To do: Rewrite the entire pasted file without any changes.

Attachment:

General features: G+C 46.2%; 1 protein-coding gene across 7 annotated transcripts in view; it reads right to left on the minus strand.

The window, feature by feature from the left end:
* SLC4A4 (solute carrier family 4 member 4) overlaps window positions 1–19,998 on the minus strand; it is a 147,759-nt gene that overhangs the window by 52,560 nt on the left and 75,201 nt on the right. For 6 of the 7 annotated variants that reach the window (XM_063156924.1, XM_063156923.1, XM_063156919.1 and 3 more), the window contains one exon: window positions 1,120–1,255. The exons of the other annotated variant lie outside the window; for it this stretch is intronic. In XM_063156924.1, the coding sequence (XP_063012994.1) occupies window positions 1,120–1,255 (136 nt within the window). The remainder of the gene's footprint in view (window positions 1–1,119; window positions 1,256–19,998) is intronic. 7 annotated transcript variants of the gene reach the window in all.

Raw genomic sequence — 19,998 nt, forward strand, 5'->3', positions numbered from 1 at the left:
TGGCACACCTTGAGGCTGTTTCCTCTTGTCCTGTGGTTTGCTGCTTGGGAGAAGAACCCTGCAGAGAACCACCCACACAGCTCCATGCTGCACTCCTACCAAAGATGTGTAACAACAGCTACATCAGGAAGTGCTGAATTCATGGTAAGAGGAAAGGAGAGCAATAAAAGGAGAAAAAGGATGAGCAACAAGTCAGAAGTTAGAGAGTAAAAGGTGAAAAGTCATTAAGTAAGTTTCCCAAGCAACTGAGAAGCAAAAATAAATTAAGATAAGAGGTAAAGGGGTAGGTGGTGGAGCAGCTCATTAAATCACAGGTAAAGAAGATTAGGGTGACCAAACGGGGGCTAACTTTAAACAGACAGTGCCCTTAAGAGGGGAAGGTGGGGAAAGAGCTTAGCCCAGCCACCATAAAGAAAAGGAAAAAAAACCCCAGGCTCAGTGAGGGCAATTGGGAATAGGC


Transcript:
General features: G+C 46.2%; 1 protein-coding gene across 7 annotated transcripts in view; it reads right to left on the minus strand.

The window, feature by feature from the left end:
* SLC4A4 (solute carrier family 4 member 4) overlaps window positions 1–19,998 on the minus strand; it is a 147,759-nt gene that overhangs the window by 52,560 nt on the left and 75,201 nt on the right. For 6 of the 7 annotated variants that reach the window (XM_063156924.1, XM_063156923.1, XM_063156919.1 and 3 more), the window contains one exon: window positions 1,120–1,255. The exons of the other annotated variant lie outside the window; for it this stretch is intronic. In XM_063156924.1, the coding sequence (XP_063012994.1) occupies window positions 1,120–1,255 (136 nt within the window). The remainder of the gene's footprint in view (window positions 1–1,119; window positions 1,256–19,998) is intronic. 7 annotated transcript variants of the gene reach the window in all.

Raw genomic sequence — 19,998 nt, forward strand, 5'->3', positions numbered from 1 at the left:
TGGCACACCTTGAGGCTGTTTCCTCTTGTCCTGTGGTTTGCTGCTTGGGAGAAGAACCCTGCAGAGAACCACCCACACAGCTCCATGCTGCACTCCTACCAAAGATGTGTAACAACAGCTACATCAGGAAGTGCTGAATTCATGGTAAGAGGAAAGGAGAGCAATAAAAGGAGAAAAAGGATGAGCAACAAGTCAGAAGTTAGAGAGTAAAAGGTGAAAAGTCATTAAGTAAGTTTCCCAAGCAACTGAGAAGCAAAAATAAATTAAGATAAGAGGTAAAGGGGTAGGTGGTGGAGCAGCTCATTAAATCACAGGTAAAGAAGATTAGGGTGACCAAACGGGGGCTAACTTTAAACAGACAGTGCCCTTAAGAGGGGAAGGTGGGGAAAGAGCTTAGCCCAGCCACCATAAAGAAAAGGAAAAAAAACCCCAGGCTCAGTGAGGGCAATTGGGAATAGGC